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Detection of microsatellite instability from archival, hematoxylin-eosin--stained colorectal cancer specimen.

Germline mutations in several human DNA mismatch repair genes, including MSH2, MLH1, PMS1, PMS2, and MSH6/GTBP, have been identified in patients with hereditary nonpolyposis colorectal cancer (HNPCC). Alterations in MSH2 and MLH1 account for the majority of classically affected kindreds. Mismatch repair deficiency in tumors of patients with HNPCC is characterized by length alterations in noncoding repeat DNA sequences, so-called microsatellites, resulting from insertion or deletion of 1 or more repeat unit(s). This finding, termed microsatellite mutator phenotype or microsatellite instability (MSI), is detectable in more than 90% of colorectal cancer specimens from patients with HNPCC and in 10% to 15% of sporadic colorectal cancer specimens. (1,2) For MSI analysis, a reference panel of microsatellite markers should be investigated in fresh or paraffin-embedded material. (3) Polymerase chain reaction (PCR) amplification from archival paraffin-embedded tissue is usually performed, after DNA extraction using standard techniques, (4) or as previously reported, by direct PCR. (5) Here, we report MSI analysis of 2 patients with suspected HNPCC. Because no paraffin-embedded colorectal cancer tissue was archived, reference hematoxylin-eosin-stained tumor specimen slides were reviewed for potential predictive variables for DNA microsatellite instability and thereafter used for successful MSI analysis.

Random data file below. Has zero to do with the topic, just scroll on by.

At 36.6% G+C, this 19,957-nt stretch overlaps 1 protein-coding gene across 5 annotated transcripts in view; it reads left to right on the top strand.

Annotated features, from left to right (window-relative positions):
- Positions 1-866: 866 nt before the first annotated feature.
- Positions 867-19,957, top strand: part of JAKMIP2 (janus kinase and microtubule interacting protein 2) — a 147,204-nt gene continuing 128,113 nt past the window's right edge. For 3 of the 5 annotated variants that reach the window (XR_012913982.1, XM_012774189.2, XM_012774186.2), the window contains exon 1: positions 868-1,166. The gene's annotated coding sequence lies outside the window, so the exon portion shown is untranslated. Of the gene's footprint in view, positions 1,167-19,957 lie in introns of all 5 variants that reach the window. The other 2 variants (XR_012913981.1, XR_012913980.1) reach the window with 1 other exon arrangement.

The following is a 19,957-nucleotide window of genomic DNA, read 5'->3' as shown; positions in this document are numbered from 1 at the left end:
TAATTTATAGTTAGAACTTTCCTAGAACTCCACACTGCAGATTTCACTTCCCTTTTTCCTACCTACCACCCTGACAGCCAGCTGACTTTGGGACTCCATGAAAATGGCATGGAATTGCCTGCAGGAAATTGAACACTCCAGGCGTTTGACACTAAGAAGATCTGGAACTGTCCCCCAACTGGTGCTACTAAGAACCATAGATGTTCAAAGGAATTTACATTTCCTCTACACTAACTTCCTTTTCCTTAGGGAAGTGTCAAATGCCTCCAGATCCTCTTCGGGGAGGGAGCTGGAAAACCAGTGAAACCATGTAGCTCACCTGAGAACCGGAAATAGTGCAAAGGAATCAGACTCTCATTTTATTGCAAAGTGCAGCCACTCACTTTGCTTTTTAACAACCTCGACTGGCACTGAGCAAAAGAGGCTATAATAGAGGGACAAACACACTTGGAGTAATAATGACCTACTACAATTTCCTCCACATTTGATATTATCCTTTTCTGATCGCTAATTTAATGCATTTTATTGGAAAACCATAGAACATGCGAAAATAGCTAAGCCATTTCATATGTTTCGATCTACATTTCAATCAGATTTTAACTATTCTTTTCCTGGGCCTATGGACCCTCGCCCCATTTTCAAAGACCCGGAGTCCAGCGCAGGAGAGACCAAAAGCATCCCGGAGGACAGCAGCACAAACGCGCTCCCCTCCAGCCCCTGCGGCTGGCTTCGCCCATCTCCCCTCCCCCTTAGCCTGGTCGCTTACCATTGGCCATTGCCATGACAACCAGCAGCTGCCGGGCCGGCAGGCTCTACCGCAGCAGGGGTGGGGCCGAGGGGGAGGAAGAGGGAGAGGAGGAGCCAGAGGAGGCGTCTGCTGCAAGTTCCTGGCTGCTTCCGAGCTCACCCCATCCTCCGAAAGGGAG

Case 1

A 47-year-old woman was referred to our clinic for further evaluation of suspected HNPCC. This patient was diagnosed with a colorectal cancer in 1995. At that time, she was 42 years old and presented with abdominal pain; a colonoscopy revealed a tumor of the cecum adjacent to the ileocecal valve. The patient underwent a right-sided hemicolectomy, and the tumor was classified as pT3 N0 M0 G4 R0. Currently, the patient is healthy without evidence of distant metastases or local recurrence. The patient's mother was diagnosed with endometrial carcinoma at the age of 47 years and with colorectal cancer at the age of 67 years. The patient's grandmother died at the age of 27 years of colorectal cancer. This patient has no siblings and her only son is healthy (Figure 1, A).